Course : MOC Part II: Clinical Molecular Genetics and Genomics Literature Review (Issue 2017)

The Literature Review modules are comprised of 5-8 current and relevant literature articles in this specialty.  The topics encompass new clinical applications or methodologies, diagnostic methods and approaches, management and treatment of genetic conditions, and relevant practice guidelines.  

Diplomates are required to complete one Part II literature review module per 3 year timeframe of their ABMGG Continuing Certification MOC program.

New modules will be posted every two years. Each module will be available for a three-year period of time, so that up to two modules will be available at any given time.

Each literature review module consists of:

  • Optional pre-reading test - Diplomates can take a 25 question pre-test. The score of the pre-test is revealed to the test taker only and a passing score does not exempt the diplomate from taking the post-test.
  • Set of required reading -Full citations for five to eight specialty-specific articles will be listed.
  • Post-reading test - Consists of the same 25 multiple-choice questions as the pre-test. Responses are scored immediately. Diplomates who do not achieve a passing score of 80% may repeat the test until a passing score is attained.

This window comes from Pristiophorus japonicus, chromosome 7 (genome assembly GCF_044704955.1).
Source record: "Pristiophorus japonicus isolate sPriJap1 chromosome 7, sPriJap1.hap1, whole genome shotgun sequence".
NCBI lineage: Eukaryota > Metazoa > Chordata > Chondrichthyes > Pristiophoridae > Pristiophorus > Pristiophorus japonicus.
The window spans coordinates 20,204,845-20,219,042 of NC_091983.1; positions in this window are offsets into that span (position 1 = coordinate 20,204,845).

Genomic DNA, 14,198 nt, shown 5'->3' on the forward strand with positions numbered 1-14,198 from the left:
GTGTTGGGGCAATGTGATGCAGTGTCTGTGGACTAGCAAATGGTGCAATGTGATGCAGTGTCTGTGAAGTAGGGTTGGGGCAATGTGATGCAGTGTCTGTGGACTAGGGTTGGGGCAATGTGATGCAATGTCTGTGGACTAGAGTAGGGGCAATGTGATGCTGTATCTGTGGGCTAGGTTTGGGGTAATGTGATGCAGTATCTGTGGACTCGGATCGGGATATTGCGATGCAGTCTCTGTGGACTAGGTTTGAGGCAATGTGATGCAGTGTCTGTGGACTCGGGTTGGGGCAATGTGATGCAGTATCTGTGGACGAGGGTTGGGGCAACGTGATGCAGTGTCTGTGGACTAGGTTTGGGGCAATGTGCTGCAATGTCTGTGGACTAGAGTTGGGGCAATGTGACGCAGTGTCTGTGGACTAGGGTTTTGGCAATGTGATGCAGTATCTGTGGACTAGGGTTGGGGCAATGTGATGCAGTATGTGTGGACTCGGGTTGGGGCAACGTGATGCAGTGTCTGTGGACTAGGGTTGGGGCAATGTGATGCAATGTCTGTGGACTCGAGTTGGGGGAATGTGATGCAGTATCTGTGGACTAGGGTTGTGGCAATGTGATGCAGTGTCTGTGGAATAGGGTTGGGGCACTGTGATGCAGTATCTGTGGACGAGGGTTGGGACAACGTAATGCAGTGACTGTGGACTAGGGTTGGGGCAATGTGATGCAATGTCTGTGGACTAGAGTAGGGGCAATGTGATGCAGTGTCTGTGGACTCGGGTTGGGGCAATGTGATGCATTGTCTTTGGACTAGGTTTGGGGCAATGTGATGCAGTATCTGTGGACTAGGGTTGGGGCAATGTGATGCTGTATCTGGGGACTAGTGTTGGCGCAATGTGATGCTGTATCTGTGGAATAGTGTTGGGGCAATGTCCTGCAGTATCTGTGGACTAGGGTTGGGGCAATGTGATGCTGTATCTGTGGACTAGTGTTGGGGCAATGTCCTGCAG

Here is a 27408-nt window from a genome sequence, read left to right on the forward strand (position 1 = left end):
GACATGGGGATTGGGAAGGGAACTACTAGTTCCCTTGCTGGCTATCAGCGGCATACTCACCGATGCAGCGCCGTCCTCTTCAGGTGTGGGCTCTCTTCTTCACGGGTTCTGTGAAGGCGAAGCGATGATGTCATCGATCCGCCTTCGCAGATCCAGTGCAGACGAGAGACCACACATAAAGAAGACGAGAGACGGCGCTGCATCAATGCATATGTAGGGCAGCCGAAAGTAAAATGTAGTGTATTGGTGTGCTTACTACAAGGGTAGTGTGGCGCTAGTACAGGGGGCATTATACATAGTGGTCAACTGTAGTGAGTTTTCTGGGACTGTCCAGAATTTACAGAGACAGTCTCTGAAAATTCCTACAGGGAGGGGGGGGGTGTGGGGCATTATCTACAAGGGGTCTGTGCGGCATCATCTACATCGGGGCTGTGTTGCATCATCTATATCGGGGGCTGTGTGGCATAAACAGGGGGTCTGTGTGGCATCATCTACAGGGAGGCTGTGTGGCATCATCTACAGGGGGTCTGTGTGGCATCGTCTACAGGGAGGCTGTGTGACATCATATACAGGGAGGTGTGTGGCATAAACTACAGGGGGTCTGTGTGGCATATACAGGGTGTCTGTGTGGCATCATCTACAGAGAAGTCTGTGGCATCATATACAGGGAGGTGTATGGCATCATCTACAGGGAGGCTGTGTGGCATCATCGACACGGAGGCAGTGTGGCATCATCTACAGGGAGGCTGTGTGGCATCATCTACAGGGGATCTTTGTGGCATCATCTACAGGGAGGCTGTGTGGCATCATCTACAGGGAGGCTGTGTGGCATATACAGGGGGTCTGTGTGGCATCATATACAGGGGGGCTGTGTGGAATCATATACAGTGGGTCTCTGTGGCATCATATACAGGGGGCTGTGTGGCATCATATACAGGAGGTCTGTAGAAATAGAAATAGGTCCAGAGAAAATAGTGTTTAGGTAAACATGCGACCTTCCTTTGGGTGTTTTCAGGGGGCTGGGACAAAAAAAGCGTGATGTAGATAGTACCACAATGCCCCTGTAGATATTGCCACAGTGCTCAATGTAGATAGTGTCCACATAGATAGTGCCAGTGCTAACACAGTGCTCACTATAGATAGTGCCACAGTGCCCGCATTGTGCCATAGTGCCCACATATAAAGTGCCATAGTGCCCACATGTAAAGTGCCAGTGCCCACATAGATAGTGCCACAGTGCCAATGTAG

Educational Credits

Date of Release: August 28th, 2017
Expiration Date: December 31, 2020
Estimate Time of Completion: 8 hours
Course must be completed by the expiration dates

Click here for more information about this course.

Registration and Fees

CME Credits and MOC Part II Certificate ($25)
MOC Part II Certificate Only ABMGG Diplomates ($0/no cost)


At the conclusion of this course, participants should be able to:

  1. Explain the role of the PALB gene in the development of breast cancer.
  2. Describe the utility of the specifically-designed TALE-nuclease to correct a 2pb deletion in the XPC gene as a first step toward gene therapy in patients with xeroderma pigmentosum.
  3. Apply the correct nomenclature to apply when reporting sequences variants associated with pharmacogenetic phenotypes and how the nomenclature was developed.
  4. Apply the Chinese menu approach to the interpretation of rare sequence variants.
  5. Review the scope of clinical genetic testing using post-millennium genetic technologies.

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